First choice would be that electrolytic start cap. Its the weakest link
    in the system & its cheap to replace.

    from a previous post: "The controller box is in the cellar, which
    normally maintains around 66ºF, but on the very cold nights gets down to
    60ºF. I'm wondering if the capacitors' electrical characteristics can
    change that much because of temperature if the cap is marginal and on
    the verge of failure."
    Yes, it can change with temperature. If it changes from "just enough"
    capacitance at 66° to "almost enough" capacitance at 60° the pump will
    not start.
    At 20 years replacing the start cap is a good idea even if it has not
    failed (yet). The oil-filled run cap may last forever.
    The start relay is fairly robust but might be going intermittent.
    Replacing it now will not be a bad idea since it has had many starts
    under its belt in those 20 years.

    The same goes for the "reset overload protector". It seems to be
    functioning correctly at the moment because it is tripping & you can
    reset it - sometimes resulting in normal operation of pump. The typical
    overload protector is a thermal device which "pops" when it gets hot
    (due to overcurrent). Typical failure is tripping at a lower than rated
    current due to aging & contact resistance. You may want to consider
    replacing it even if it is not the root cause of your problem at the
    moment (after you get the system back in operation) just to prevent
    future problems.

    How much life is left in the pump motor? It is hard to tell but each
    time it trips the overload protector you are overloading the motor!
    Typically the motor internal windings/connections get very hot quickly
    if it does not start correctly. If given 5-10 minutes between each
    attempted start they will have a chance to cool down due to thermal
    conduction to the water. Repeated rapid attempts to start which result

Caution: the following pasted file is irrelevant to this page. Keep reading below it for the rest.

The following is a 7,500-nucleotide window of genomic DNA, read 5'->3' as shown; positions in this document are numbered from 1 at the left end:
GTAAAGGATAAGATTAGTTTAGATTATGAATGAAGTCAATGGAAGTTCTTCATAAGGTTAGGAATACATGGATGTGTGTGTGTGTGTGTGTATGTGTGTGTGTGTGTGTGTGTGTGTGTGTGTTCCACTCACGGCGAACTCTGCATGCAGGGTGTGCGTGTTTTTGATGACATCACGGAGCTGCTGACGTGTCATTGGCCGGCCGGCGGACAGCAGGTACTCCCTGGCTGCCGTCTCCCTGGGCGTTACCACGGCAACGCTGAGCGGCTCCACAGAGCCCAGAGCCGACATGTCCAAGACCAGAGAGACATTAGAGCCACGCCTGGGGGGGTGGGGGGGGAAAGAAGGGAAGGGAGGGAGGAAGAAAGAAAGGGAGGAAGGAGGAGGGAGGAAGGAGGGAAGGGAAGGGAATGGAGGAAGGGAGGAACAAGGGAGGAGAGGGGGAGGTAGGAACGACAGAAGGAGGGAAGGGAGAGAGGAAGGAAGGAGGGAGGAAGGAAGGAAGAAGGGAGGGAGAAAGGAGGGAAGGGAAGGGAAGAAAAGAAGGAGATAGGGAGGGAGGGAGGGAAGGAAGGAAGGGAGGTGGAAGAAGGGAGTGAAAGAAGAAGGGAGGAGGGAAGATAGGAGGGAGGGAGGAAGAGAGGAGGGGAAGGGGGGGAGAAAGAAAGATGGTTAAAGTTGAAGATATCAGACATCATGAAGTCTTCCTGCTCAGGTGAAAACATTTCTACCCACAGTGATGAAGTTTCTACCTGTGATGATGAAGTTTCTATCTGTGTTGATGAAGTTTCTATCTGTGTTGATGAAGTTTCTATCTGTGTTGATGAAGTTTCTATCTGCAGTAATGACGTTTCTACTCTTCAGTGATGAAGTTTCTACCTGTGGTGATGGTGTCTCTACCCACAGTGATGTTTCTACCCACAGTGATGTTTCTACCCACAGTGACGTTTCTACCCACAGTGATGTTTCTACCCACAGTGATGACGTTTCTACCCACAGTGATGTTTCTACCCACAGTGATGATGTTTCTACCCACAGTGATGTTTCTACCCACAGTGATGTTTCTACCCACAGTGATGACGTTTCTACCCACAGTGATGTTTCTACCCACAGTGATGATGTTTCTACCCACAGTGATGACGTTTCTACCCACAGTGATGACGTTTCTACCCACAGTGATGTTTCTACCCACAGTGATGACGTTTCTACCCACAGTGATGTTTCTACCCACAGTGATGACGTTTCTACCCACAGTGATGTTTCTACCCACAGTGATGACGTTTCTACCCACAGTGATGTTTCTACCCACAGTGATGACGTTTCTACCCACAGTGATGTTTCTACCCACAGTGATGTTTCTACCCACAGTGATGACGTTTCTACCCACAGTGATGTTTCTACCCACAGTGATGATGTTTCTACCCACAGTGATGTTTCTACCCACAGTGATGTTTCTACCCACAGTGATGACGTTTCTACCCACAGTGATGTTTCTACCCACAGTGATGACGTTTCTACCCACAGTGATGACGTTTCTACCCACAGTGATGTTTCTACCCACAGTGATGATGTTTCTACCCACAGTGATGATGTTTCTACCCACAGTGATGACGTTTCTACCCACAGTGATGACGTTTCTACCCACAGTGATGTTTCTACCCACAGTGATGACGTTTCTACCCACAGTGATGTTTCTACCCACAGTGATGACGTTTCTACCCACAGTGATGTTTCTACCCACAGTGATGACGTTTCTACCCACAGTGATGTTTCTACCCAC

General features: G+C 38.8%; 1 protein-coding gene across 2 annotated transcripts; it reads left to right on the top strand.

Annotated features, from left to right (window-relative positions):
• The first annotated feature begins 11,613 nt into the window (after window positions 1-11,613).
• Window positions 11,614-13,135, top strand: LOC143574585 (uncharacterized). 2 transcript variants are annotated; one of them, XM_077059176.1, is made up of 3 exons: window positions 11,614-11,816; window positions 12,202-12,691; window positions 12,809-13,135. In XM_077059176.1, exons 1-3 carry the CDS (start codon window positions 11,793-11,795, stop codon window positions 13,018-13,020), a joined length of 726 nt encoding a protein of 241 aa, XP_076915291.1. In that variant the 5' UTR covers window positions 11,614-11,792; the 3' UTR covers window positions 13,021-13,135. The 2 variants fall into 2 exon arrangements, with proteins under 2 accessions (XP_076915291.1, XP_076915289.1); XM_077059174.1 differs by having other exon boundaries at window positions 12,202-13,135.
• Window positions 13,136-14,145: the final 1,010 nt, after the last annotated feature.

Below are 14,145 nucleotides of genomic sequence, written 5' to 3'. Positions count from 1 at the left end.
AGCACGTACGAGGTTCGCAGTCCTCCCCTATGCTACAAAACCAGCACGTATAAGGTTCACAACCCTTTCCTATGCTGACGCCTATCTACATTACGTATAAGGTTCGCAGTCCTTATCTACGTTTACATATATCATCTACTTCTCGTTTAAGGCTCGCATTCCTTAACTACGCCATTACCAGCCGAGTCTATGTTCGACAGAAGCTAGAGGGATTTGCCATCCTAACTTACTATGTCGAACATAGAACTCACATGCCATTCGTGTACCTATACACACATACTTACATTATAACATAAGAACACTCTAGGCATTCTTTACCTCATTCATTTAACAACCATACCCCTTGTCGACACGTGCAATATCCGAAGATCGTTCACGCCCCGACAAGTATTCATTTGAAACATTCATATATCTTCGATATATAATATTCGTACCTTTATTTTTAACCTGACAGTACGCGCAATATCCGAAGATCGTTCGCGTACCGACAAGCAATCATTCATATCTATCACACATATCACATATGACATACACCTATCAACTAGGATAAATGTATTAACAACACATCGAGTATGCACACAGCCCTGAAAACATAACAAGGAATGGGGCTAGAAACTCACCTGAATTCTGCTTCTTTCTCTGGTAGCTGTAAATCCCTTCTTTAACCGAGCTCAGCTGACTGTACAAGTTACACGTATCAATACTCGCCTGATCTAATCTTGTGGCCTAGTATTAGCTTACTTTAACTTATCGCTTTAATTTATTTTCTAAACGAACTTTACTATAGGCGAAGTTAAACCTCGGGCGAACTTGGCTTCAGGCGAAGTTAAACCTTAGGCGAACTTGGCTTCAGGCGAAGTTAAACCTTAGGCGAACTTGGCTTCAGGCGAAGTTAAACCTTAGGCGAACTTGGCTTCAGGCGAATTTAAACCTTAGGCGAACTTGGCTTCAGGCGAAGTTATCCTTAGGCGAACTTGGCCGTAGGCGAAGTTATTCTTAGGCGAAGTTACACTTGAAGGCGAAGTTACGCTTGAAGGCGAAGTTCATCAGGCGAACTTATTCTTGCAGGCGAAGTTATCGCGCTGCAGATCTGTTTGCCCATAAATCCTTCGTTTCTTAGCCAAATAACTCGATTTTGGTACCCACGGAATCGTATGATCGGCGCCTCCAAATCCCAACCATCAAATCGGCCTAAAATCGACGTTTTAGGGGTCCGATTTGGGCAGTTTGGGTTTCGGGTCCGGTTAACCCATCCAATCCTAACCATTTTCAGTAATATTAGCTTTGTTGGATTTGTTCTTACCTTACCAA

in the overload tripping are bad. It the windings are already hot from a
    previous overload & another attempt is started immediately they get even
    hotter. Not good.

    Enough for now... That missing ground does seems to need attention...
    Please be careful :)

    Kim
     
  15. Jim Adney

    Jim Adney Guest

    You could try putting some kind of small heat source near the
    controller and capacitor, just to test your theory. Just putting a
    cardboard box around it, with a 15W bulb in there would be enough to
    keep it 20F warmer.

    Don't get carried away. You don't want to do anything that will start
    a fire.

    -
     
  16. Thanks for that rule of thumb. No wonder our old 5kW genset used to stall
    out when the pump kicked on, or tried to.

    Well, I've gone through all the connections, contacts and ground checks
    earlier this evening.
    Took out the main Cutler-Hammer breaker and, using a longnose pliers,
    squeezed the spring clips that hold the clamp on contacts together a little
    tighter and reinstalled. Then I cut up some strips of rough cardboard and
    used them to burnish the pressure switch contacts while pressing the
    contacts closed with a piece of wooden shim material. Next, I installed a
    ground wire from the secondary fuse box above the pump controller and
    connected it to the controller cabinet where the 3rd wire from the lightning
    arrestor was bolted.
    Then I powered everything up and used a piece of wood to push the pressure
    switch contacts closed. Pump kicked on without any issues. Switched it on
    and off a few times and the pump started every time. Pressure rapidly
    reached 100PSI on the tank gauge and then water started gushing all over me
    and the pressure switch I was operating--the pressure relief valve let go
    without warning. It appears that the pump is quite capable of filling the
    tank and raising the pressure to danger levels in a matter of seconds. Next,
    I opened a spigot for the outdoor hose. Let the pressure drop to 40PSI and
    heard the pressure switch close. Closed the valve and watched as the
    pressure came back up to 59PSI and shut off. Repeated process about a dozen
    times. Pump never failed to start up each time. Pressure builds from 40 to
    59 in about 15 seconds.
    I guess we'll see how it goes over the next month. If no more problems, I'll
    consider that it was a bad connection somewhere. Perhaps one leg of 220 was
    intermittent and the pump wasn't getting enough juice to kick over, causing
    the other leg to overload and shut down. Hopefully that's all it was. Time
    will tell!


    --
    Take care,

    Mark & Mary Ann Weiss

    VIDEO PRODUCTION • FILM SCANNING • DVD MASTERING • AUDIO RESTORATION
    Hear my Kurzweil Creations at: http://www.dv-clips.com/theater.htm
    Business sites at:
    www.dv-clips.com
    www.mwcomms.com
    www.adventuresinanimemusic.com
    -
     
  17. NSM

    NSM Guest

    ....

    Glad to hear it. I can't recall any case I ever heard where the problem was
    caused by too much grounding. But the story about the bath, the metal coated
    wallboard and the chrome towel rail would make your blood run cold.